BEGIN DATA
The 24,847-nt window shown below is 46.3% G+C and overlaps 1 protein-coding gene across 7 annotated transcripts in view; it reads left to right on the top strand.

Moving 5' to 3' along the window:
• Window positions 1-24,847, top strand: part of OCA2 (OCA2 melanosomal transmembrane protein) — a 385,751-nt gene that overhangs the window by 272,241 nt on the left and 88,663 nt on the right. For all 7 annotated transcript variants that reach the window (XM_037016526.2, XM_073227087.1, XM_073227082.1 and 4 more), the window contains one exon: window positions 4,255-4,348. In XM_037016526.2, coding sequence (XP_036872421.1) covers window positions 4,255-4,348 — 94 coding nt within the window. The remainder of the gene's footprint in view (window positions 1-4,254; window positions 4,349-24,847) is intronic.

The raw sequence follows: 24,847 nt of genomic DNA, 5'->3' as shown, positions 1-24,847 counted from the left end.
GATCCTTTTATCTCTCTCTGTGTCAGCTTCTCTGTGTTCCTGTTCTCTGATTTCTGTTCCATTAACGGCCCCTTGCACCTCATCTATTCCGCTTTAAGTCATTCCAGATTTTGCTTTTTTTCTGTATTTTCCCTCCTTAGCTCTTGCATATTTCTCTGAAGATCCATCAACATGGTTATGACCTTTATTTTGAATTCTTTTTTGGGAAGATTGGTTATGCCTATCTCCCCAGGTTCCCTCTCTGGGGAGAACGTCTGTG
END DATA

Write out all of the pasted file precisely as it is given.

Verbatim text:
The 24,847-nt window shown below is 46.3% G+C and overlaps 1 protein-coding gene across 7 annotated transcripts in view; it reads left to right on the top strand.

Moving 5' to 3' along the window:
• Window positions 1-24,847, top strand: part of OCA2 (OCA2 melanosomal transmembrane protein) — a 385,751-nt gene that overhangs the window by 272,241 nt on the left and 88,663 nt on the right. For all 7 annotated transcript variants that reach the window (XM_037016526.2, XM_073227087.1, XM_073227082.1 and 4 more), the window contains one exon: window positions 4,255-4,348. In XM_037016526.2, coding sequence (XP_036872421.1) covers window positions 4,255-4,348 — 94 coding nt within the window. The remainder of the gene's footprint in view (window positions 1-4,254; window positions 4,349-24,847) is intronic.

The raw sequence follows: 24,847 nt of genomic DNA, 5'->3' as shown, positions 1-24,847 counted from the left end.
GATCCTTTTATCTCTCTCTGTGTCAGCTTCTCTGTGTTCCTGTTCTCTGATTTCTGTTCCATTAACGGCCCCTTGCACCTCATCTATTCCGCTTTAAGTCATTCCAGATTTTGCTTTTTTTCTGTATTTTCCCTCCTTAGCTCTTGCATATTTCTCTGAAGATCCATCAACATGGTTATGACCTTTATTTTGAATTCTTTTTTGGGAAGATTGGTTATGCCTATCTCCCCAGGTTCCCTCTCTGGGGAGAACGTCTGTG